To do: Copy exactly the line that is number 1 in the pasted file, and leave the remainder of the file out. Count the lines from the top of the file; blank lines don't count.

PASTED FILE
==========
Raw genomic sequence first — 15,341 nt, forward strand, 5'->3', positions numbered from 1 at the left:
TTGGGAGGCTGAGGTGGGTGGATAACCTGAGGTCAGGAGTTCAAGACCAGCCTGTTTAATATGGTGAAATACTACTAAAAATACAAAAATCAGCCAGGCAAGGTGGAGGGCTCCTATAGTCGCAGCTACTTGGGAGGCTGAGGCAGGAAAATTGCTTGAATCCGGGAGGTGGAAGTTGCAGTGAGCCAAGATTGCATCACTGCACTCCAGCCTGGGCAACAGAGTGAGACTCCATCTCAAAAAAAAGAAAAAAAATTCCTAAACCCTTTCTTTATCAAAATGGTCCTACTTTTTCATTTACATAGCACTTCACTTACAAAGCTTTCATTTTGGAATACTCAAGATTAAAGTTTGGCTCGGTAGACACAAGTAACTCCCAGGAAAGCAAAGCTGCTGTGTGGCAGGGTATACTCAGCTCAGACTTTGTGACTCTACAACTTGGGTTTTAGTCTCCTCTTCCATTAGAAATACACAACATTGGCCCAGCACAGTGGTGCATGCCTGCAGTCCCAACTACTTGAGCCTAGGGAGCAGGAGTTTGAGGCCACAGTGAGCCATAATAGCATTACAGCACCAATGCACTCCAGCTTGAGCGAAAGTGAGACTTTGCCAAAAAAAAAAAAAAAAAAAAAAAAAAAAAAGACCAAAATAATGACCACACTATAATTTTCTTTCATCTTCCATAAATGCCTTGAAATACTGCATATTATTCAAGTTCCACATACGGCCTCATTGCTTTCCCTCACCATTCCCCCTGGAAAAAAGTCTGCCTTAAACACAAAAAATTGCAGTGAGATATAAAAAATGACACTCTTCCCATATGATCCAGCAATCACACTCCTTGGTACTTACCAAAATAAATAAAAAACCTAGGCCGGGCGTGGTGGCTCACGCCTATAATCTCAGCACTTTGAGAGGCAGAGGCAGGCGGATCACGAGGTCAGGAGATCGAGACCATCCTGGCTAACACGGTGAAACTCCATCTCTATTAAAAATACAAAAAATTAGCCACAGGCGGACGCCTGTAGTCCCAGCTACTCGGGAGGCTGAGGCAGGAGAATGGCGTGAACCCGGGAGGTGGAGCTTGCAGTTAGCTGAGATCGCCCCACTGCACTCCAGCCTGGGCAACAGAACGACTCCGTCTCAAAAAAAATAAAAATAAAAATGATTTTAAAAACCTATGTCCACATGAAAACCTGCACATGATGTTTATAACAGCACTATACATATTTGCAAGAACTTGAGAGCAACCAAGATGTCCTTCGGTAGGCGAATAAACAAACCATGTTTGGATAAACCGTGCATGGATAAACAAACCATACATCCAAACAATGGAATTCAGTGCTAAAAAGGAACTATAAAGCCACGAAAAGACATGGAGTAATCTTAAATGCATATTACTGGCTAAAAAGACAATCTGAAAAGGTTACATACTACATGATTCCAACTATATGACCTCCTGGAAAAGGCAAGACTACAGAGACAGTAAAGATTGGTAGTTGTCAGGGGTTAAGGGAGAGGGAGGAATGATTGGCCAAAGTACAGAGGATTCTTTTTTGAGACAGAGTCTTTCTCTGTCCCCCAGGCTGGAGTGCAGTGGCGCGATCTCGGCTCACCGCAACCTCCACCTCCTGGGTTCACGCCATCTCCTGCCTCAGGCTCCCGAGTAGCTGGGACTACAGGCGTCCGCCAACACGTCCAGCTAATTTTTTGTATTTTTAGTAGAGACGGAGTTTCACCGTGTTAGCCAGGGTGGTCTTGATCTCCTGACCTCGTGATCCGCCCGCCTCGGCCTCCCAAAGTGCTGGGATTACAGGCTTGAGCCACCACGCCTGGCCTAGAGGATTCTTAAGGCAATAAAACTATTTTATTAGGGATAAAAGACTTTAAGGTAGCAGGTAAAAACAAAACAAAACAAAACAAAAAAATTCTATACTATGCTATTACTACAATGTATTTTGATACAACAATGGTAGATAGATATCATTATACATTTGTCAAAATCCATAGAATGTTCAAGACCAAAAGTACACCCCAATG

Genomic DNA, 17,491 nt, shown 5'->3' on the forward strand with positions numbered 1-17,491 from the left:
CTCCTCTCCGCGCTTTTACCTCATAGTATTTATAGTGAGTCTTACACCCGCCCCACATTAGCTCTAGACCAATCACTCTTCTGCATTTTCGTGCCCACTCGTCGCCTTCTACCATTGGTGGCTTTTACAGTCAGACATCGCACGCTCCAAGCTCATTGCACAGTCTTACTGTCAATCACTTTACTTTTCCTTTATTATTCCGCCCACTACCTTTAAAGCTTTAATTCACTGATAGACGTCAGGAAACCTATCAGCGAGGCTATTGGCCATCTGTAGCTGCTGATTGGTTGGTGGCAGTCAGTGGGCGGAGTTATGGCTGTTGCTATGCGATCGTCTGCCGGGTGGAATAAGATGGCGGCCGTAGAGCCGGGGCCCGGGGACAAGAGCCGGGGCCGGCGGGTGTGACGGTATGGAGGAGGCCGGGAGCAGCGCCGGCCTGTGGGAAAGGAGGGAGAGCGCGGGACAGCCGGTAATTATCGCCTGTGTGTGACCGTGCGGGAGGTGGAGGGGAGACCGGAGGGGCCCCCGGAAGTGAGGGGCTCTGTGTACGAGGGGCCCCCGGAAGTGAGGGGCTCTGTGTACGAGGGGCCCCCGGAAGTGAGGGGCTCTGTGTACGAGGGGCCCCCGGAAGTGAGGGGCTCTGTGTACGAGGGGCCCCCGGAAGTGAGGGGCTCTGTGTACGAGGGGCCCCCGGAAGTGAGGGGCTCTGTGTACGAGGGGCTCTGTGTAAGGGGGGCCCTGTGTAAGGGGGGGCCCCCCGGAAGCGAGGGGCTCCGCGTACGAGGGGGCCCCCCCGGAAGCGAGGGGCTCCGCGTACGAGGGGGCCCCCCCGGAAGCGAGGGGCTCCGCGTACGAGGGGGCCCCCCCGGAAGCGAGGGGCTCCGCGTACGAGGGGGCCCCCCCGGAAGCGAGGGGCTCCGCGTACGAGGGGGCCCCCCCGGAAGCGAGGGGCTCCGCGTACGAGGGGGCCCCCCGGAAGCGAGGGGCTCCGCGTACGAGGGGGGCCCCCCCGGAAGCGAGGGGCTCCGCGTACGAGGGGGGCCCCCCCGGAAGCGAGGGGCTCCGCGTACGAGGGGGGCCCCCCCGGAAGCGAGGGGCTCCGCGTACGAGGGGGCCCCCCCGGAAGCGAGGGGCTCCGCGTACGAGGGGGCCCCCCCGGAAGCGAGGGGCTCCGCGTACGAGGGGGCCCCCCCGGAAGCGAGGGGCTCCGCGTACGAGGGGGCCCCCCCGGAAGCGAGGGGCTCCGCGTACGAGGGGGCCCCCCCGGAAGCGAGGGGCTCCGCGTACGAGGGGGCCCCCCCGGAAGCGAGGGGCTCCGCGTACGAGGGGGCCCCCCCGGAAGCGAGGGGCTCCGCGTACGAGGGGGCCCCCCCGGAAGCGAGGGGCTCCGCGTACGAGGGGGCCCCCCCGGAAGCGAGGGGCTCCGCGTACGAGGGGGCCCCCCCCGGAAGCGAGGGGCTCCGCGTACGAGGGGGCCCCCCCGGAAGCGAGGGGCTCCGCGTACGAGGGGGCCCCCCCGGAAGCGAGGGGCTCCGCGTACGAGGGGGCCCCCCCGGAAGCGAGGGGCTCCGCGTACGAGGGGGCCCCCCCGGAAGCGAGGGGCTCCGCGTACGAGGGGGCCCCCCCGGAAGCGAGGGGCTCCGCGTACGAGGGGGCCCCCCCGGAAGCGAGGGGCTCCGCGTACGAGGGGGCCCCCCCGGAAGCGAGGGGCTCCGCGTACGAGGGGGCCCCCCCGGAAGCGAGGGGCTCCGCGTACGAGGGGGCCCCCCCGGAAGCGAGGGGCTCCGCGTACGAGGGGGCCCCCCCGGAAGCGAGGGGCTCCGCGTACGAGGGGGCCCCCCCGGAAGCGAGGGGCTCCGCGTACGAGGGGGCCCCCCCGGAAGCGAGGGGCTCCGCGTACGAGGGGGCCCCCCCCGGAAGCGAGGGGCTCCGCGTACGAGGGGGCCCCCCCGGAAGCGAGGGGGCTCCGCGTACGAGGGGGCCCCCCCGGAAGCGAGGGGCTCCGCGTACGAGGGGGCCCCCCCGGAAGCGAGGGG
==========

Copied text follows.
Raw genomic sequence first — 15,341 nt, forward strand, 5'->3', positions numbered from 1 at the left: